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Cedar Tree journey #1: The find

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Blog entry by WoodJediNTraining posted 01-13-2011 09:10 PM 1860 reads 0 times favorited 4 comments Add to Favorites Watch
no previous part Part 1 of Cedar Tree journey series Part 2: From Log to Lumber »

It’s easy for me to run down the road to the lumber yard or big box store to pick up some wood for a project or build. However, I am very interested in the process from log to lumber and i would like to someday be able to mill my own lumber. With some financial restraints, buying a portable mill or chainsaw milling attachment is not an option at this time, but luckily I found a local woodshop that will mill your log for you.

I got a call about a Cedar Tree that a gentleman took down on his farm. In response to an ad i placed about unwanted logs or lumber, and after talking with him for a bit, getting directions to the farm, etc…I was off to pick up the tree…

I cut the tree in 3 sections to load it on my trailer, but I wanted to make sure that I cut it in a way that would give me some decent size boards… After loading it, I thanked the farmer and I was off to the house… Once I got home, I tried to figure out a way to cut it myself.. but I just didn’t have the right tools for the job..So I began searching for a mill that would do the job for me…

As luck would have it, not only did I find a woodshop that would mill my cedar tree, but the owner also sold specialty hardwoods… AFRICAN MAHOGANY , HONDURAS/GENUINE MAHOGANY , cherry, walnut, etc etc… He had a very nice inventory of woods… Which is great, because hardwoods are very hard to get in my area without a special order or paying big bucks from a box store… So in my mind I STRUCK GOLD!! ...I called the guy up and immediately headed to his shop with my tree…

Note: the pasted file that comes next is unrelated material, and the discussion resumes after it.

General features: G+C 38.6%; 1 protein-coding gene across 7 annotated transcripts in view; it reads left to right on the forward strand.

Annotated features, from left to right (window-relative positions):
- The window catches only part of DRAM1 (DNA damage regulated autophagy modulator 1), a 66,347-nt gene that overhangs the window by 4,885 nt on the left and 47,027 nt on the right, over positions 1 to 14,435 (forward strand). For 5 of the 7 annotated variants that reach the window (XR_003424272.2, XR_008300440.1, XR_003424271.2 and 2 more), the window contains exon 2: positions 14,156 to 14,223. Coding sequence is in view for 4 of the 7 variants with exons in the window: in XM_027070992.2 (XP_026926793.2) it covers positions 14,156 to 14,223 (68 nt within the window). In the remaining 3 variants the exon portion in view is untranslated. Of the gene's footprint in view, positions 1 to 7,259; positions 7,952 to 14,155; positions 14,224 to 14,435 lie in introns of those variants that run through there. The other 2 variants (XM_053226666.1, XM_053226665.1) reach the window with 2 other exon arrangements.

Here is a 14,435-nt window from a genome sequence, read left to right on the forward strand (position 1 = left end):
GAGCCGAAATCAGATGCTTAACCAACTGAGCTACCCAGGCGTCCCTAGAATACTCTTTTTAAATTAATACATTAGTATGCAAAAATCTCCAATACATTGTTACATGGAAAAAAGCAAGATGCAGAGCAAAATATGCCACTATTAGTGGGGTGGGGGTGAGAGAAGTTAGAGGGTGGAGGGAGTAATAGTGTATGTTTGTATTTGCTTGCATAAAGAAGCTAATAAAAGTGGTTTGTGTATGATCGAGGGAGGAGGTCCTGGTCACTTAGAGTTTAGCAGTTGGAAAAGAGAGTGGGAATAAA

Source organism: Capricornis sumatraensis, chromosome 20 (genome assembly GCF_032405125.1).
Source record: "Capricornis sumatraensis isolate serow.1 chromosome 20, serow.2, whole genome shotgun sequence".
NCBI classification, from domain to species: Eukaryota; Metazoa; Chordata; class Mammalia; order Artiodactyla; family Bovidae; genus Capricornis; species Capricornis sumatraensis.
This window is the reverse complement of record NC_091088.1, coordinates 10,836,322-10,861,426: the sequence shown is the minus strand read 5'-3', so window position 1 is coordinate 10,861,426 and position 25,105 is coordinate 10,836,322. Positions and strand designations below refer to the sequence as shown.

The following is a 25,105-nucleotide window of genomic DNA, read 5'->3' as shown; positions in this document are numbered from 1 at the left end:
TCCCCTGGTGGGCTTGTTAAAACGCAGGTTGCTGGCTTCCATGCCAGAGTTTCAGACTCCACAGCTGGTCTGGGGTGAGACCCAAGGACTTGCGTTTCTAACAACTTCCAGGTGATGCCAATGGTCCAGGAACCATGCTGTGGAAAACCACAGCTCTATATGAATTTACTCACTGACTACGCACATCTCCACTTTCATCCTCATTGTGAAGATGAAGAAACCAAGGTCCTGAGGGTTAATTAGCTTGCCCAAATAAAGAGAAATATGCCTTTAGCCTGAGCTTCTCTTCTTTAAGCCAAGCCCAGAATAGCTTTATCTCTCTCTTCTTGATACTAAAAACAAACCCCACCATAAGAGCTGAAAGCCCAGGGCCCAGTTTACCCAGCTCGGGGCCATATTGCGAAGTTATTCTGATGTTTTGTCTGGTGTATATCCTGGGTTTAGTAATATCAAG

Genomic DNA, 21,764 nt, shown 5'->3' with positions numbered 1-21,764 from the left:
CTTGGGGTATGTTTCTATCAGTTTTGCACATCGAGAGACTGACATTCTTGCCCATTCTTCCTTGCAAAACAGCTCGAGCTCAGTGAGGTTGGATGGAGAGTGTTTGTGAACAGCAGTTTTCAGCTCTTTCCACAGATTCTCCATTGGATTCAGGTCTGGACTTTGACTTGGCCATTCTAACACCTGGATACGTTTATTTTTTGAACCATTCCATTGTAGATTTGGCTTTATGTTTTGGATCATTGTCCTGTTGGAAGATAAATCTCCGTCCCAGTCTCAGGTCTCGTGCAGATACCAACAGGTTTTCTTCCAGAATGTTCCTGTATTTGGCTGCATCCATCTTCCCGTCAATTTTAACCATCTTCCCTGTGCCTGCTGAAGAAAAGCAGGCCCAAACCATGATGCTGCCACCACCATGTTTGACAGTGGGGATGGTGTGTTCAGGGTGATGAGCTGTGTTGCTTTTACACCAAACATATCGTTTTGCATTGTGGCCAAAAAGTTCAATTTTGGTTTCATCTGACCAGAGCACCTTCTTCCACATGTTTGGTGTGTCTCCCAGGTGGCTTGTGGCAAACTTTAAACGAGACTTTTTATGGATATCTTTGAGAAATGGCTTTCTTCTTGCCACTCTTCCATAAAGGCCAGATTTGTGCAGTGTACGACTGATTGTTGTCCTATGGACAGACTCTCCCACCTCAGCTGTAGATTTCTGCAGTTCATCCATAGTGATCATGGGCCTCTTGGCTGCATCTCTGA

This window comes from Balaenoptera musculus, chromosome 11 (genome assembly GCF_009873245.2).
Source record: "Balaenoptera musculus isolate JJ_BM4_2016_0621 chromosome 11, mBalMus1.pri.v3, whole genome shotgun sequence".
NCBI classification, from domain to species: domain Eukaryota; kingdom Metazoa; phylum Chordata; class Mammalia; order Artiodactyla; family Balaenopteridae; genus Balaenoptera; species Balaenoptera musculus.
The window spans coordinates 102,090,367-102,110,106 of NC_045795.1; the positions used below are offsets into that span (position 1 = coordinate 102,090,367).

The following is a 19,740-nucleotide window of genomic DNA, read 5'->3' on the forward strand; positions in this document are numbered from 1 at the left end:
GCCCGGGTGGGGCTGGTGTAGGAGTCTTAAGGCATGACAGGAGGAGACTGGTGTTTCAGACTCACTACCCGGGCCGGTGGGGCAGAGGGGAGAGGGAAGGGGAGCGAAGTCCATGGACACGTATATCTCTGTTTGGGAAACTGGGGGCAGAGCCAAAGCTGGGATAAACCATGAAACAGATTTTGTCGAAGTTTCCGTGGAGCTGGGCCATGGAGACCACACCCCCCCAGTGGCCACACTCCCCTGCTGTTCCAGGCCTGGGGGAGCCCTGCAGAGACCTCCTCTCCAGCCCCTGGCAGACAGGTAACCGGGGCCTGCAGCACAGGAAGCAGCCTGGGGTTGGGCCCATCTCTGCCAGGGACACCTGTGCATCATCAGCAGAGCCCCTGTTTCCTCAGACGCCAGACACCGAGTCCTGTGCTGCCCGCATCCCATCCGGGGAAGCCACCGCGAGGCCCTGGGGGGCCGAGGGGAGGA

Robert, the mill owner was very nice…He took me around, showed me the mill and the shop… He had a log already on his machine waiting to be cut, so he demonstrated the process….Needless to say, I want one of those in my yard!!!

I was surprised at how fast this machine ran through the log, and the automated operation of turning the log for the next cut…wow…

Well He said he would have my wood ready for me to pick up on Monday, and while we talked he mentioned a small group of woodworker’s that gather together each month and asked if I would be interested in coming as a visitor and possibly joining the club….Absolutely! I said… a great way for me to network as well as gain some knowledge on the subject that I have rapidly grown to love… I’m looking forward to attending the next meeting…. I will let you know how the process goes…as I am looking forward to seeing my new fresh cedar boards and get them ready for drying so I can start building … Which leads me into another topic for another day, I am getting ready to start the build on my solar Kiln.. Which I will be talking about during the process…. Until then…Happy Cutting!!

-- Newbie, aka Wood_Jedi, http://www.asimpledesignofocala.com



4 comments so far

View DaddyZ's profile

DaddyZ

2432 posts in 1795 days


#1 posted 01-13-2011 09:43 PM

Yea, It would be nice to have one of those, I have been kicking in my head about buying an old bandsaw & just turning sideways.

-- Pat - Worker of Wood, Collector of Tools, Father of one

View swirt's profile

swirt

1952 posts in 1727 days


#2 posted 01-13-2011 09:55 PM

Good find on the sawyer and supplier in one. I’ve got a bit of a mini-mill in the form of a sled I use on my bandsaw. But it would not work with the size logs you have there.

-- Galootish log blog, http://www.timberframe-tools.com

View buckeyedudes's profile

buckeyedudes

146 posts in 1883 days


#3 posted 01-14-2011 02:38 AM

Don’t you just love enthusiasm! God Bless You young man.
Go for it and keep networking, asking questions, and hanging around the ‘old guys’.
They will teach you everything you need to know.
Surround your self with good people and you too will be and do good.

-- Before you louse it up, THIMK!

View WoodJediNTraining's profile

WoodJediNTraining

409 posts in 1448 days


#4 posted 01-14-2011 04:24 AM

My mind has always been like a sponge, its what makes me who i am today and has given me the knowledge and skill to do what i do, there are so many things i hope to learn about this craft.. I welcome the advice, knowledge, and skills of others that i may learn from and develop my own knowledge base and skill…so that I may pass it on oneday to a newcomer wanting to learn the trade…

-- Newbie, aka Wood_Jedi, http://www.asimpledesignofocala.com

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